Many of our readers have suggested that the TTC go back to providing a phone number attached to a transit stop. When you called the number, an automated service would tell you when the next bus or streetcar was to arrive. The TTC’s system was known as Timeline which went out of service on Dec. 31, 1999. Bob Brent, a former TTC senior manager, sent us a little history lesson on Timeline.
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Timeline was introduced around 1989 at a cost of $3.3 million with the Provincial government paying 75% of its cost (along with all other TTC capital spending).
For those of you unfamiliar with Timeline, you called a unique phone number found on the TTC sign pole at transfer stops and it would give you a digitized voice of the current time and the scheduled arrival time of the next three vehicles.
When I joined the TTC as a senior manager in January 1997, Timeline was an established service (about 1,000,000 calls/month) but the writing was already on the wall. It was running on obsolete technology that was literally falling apart with frequent outages and increasingly expensive service calls.
In 1998 an IT company, whose principals had been involved in the original Timeline implementation, came in to give a beta demonstration of a new Y2K-compliant Timeline customer information system running on a MS NT server. It was a mere shell than a mature application. It crashed a few minutes into their demonstration.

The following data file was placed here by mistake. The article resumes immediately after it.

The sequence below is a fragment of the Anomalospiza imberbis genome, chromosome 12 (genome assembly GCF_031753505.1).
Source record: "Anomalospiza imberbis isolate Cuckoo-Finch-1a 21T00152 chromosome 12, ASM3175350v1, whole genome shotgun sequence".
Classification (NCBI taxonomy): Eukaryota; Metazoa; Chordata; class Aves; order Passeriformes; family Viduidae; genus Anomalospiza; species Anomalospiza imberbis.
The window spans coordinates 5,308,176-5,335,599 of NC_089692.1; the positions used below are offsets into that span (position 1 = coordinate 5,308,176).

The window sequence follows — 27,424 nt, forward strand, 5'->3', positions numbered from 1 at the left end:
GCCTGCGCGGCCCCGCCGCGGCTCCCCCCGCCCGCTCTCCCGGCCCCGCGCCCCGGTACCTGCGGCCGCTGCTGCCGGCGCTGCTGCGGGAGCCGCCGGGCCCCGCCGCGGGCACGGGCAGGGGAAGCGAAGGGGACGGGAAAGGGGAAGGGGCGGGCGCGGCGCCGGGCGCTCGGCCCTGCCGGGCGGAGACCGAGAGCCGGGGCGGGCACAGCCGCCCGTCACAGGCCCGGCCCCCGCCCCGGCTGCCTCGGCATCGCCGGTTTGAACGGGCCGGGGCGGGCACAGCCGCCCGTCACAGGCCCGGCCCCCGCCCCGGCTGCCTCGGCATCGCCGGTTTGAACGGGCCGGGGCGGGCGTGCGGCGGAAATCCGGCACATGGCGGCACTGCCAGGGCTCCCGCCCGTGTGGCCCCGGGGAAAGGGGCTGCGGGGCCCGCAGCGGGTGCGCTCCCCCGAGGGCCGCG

The alarm bells went off and tough questions were asked if it was ready for prime time. They admitted it was just a prototype shell to demonstrate what was possible. In fact, they wanted the TTC to be the guinea pig first installation and fund its commercial development in â€œpartnership.â€ They estimate a stripped down version would cost $2 million.
It was known that Timeline could not operate after Y2K, without substantial reprogramming. Unfortunately, it was written in one of the more esoteric programming languages. TTC IT therefore advised it would be hard to find a consultant to make Timeline Y2K compatible, notwithstanding the fact they would be extremely expensive given there was such desperate demand for freelance IT contractors to make mission-critical corporate applications Y2K compatible — with money no object.
The icing on the cake for Timeline, however, was that even after being made Y2K-compliant (if possible), it was operating on only one-half of the in-bound telephone lines, as one of the two analog â€œphone banksâ€ or cards had failed completely and no spares were available anywhere — new or used — at any price.
In fairness, given the popularity of Timeline I prepared a presentation to Chief General Manager David Gunn. Mr. Gunn and his GMs objectively outlined the TTC’s options. They rejected spending $2 million on Timeline Y2K software development, especially on speculative software. This was not unreasonable given their own sorry history with internal TTC IT projects like ATOS and CIS that were millions of dollars and years over budget and never delivered as promised.